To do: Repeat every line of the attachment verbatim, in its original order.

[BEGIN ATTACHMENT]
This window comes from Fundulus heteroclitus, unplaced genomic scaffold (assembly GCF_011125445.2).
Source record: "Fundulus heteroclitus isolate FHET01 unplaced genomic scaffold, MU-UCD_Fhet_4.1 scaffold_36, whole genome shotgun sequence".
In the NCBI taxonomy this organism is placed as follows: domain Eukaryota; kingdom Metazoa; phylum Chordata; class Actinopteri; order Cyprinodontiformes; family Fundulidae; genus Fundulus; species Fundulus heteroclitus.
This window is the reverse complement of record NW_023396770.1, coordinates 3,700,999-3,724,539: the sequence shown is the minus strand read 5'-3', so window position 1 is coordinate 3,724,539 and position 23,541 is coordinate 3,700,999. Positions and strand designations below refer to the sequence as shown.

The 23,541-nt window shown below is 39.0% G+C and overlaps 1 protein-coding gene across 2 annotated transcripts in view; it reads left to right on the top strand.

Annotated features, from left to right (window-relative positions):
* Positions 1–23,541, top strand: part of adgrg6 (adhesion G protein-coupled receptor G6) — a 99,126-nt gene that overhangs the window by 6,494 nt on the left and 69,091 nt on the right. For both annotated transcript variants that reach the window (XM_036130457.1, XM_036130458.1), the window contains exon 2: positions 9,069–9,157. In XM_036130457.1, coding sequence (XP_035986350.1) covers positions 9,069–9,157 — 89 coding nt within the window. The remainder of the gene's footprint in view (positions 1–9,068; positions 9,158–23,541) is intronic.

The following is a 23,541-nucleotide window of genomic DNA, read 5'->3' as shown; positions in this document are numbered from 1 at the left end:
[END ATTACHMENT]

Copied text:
This window comes from Fundulus heteroclitus, unplaced genomic scaffold (assembly GCF_011125445.2).
Source record: "Fundulus heteroclitus isolate FHET01 unplaced genomic scaffold, MU-UCD_Fhet_4.1 scaffold_36, whole genome shotgun sequence".
In the NCBI taxonomy this organism is placed as follows: domain Eukaryota; kingdom Metazoa; phylum Chordata; class Actinopteri; order Cyprinodontiformes; family Fundulidae; genus Fundulus; species Fundulus heteroclitus.
This window is the reverse complement of record NW_023396770.1, coordinates 3,700,999-3,724,539: the sequence shown is the minus strand read 5'-3', so window position 1 is coordinate 3,724,539 and position 23,541 is coordinate 3,700,999. Positions and strand designations below refer to the sequence as shown.

The 23,541-nt window shown below is 39.0% G+C and overlaps 1 protein-coding gene across 2 annotated transcripts in view; it reads left to right on the top strand.

Annotated features, from left to right (window-relative positions):
* Positions 1–23,541, top strand: part of adgrg6 (adhesion G protein-coupled receptor G6) — a 99,126-nt gene that overhangs the window by 6,494 nt on the left and 69,091 nt on the right. For both annotated transcript variants that reach the window (XM_036130457.1, XM_036130458.1), the window contains exon 2: positions 9,069–9,157. In XM_036130457.1, coding sequence (XP_035986350.1) covers positions 9,069–9,157 — 89 coding nt within the window. The remainder of the gene's footprint in view (positions 1–9,068; positions 9,158–23,541) is intronic.

The following is a 23,541-nucleotide window of genomic DNA, read 5'->3' as shown; positions in this document are numbered from 1 at the left end: